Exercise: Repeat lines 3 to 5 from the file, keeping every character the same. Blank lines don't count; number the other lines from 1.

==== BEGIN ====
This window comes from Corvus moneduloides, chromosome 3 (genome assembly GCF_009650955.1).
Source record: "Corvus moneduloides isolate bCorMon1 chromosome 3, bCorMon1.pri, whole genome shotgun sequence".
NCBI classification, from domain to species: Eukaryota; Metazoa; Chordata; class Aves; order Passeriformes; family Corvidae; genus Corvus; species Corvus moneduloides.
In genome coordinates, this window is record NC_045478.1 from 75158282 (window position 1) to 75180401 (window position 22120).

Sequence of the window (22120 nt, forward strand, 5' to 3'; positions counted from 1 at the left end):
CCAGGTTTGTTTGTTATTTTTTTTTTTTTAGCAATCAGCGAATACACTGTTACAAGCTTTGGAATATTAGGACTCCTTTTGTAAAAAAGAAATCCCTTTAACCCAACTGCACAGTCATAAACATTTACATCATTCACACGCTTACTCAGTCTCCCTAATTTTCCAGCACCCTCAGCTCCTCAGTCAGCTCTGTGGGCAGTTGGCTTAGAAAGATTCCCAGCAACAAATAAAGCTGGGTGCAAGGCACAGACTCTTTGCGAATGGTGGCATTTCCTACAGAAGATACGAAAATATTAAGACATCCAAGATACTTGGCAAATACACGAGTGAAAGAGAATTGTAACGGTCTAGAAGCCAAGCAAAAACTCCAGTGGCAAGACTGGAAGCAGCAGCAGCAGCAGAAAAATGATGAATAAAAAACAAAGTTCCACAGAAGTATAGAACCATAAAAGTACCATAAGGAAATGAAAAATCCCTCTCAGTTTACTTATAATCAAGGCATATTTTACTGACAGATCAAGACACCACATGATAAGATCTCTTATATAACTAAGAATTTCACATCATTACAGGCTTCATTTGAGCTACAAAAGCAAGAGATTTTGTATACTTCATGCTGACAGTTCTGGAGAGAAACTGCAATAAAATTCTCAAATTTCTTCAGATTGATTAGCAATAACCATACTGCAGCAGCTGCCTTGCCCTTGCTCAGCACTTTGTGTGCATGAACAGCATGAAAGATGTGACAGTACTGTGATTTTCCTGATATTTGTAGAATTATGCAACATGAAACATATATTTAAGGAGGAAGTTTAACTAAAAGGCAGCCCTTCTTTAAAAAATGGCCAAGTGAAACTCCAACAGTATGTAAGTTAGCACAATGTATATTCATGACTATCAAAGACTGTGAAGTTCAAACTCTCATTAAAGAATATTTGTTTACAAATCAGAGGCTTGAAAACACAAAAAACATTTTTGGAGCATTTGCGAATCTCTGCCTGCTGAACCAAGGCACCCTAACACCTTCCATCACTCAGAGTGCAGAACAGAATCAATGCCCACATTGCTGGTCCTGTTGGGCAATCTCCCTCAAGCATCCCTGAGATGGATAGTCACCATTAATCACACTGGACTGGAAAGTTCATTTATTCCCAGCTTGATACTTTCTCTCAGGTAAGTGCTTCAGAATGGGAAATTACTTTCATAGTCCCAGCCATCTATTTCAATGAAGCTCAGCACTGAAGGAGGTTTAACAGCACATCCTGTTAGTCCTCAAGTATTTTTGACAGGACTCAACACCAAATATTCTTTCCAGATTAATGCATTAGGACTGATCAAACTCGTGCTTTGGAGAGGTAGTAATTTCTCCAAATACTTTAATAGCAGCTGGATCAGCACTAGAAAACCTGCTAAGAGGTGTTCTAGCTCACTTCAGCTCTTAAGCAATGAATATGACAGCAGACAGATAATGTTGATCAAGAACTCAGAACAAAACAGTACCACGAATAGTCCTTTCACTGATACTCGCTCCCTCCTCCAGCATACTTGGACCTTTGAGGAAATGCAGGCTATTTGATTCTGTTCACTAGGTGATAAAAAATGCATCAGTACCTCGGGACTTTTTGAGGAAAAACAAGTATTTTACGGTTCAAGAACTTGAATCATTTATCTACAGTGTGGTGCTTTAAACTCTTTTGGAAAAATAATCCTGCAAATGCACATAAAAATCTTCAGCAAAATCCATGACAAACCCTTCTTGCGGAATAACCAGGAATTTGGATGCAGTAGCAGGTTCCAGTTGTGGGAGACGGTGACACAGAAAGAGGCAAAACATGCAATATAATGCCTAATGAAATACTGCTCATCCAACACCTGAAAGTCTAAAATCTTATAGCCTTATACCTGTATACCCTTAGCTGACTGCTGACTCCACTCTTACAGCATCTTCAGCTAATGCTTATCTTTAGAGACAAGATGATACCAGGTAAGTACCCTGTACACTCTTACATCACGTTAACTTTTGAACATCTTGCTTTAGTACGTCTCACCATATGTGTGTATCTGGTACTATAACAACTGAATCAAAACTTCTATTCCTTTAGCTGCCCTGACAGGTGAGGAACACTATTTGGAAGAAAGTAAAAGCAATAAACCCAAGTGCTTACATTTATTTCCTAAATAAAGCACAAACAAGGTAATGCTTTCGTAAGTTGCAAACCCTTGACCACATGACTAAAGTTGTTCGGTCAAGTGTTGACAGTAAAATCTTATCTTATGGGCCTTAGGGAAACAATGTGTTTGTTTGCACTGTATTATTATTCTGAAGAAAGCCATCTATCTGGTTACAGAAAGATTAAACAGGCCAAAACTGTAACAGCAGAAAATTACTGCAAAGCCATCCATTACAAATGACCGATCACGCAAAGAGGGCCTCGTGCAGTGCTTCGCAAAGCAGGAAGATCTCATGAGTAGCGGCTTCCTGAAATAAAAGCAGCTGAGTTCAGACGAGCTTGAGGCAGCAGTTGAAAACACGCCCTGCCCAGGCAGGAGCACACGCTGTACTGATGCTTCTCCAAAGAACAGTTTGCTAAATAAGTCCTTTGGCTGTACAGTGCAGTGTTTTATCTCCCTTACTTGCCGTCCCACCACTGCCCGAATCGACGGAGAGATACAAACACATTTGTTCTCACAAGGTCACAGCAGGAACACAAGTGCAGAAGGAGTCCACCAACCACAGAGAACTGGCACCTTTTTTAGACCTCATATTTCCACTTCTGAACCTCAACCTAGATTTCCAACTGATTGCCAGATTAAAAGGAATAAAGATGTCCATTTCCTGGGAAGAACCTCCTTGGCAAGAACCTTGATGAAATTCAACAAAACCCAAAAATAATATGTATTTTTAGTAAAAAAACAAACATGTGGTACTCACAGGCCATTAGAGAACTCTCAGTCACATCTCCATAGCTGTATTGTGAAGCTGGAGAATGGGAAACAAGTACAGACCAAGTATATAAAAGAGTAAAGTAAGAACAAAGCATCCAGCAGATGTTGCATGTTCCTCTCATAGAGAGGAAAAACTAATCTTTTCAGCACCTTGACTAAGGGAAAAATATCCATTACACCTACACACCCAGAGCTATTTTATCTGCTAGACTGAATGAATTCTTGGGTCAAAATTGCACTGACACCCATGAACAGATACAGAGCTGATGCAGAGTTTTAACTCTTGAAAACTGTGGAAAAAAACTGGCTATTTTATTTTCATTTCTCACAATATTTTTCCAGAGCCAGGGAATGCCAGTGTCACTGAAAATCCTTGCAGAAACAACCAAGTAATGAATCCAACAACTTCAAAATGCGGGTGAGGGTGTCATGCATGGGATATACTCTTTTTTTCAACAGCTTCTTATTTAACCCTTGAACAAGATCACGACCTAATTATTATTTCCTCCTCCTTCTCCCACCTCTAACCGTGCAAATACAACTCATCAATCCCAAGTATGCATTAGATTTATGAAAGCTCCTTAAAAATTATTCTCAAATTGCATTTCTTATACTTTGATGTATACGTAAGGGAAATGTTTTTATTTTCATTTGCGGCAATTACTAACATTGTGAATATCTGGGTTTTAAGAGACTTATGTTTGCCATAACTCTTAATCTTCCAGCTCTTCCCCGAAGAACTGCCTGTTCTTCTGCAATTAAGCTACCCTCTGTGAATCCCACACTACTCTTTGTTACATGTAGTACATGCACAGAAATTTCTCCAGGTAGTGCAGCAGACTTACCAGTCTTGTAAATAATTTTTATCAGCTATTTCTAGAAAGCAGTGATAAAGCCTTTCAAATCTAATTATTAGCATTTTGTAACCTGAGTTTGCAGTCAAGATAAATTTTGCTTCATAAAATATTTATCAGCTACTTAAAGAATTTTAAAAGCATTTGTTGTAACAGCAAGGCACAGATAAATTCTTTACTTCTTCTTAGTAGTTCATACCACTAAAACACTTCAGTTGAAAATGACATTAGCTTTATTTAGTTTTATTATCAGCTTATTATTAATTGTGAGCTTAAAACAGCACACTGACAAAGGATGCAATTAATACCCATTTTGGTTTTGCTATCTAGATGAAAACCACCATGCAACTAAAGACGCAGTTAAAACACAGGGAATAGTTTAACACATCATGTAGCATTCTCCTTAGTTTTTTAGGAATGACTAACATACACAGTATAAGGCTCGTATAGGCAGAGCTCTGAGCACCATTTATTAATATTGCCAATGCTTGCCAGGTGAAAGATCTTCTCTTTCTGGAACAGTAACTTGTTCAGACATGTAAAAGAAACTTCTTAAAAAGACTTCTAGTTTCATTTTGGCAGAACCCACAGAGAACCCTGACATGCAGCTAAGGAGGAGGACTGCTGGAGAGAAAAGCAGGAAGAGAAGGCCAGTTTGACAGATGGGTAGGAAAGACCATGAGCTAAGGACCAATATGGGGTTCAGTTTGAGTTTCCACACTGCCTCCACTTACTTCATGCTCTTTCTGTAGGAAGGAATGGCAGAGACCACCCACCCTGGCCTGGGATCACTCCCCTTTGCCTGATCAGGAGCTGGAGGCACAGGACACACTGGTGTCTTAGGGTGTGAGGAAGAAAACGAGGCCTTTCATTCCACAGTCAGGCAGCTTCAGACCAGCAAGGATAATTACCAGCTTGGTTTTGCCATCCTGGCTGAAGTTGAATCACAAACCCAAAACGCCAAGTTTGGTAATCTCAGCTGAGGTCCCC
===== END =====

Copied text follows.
NCBI classification, from domain to species: Eukaryota; Metazoa; Chordata; class Aves; order Passeriformes; family Corvidae; genus Corvus; species Corvus moneduloides.
In genome coordinates, this window is record NC_045478.1 from 75158282 (window position 1) to 75180401 (window position 22120).

Sequence of the window (22120 nt, forward strand, 5' to 3'; positions counted from 1 at the left end):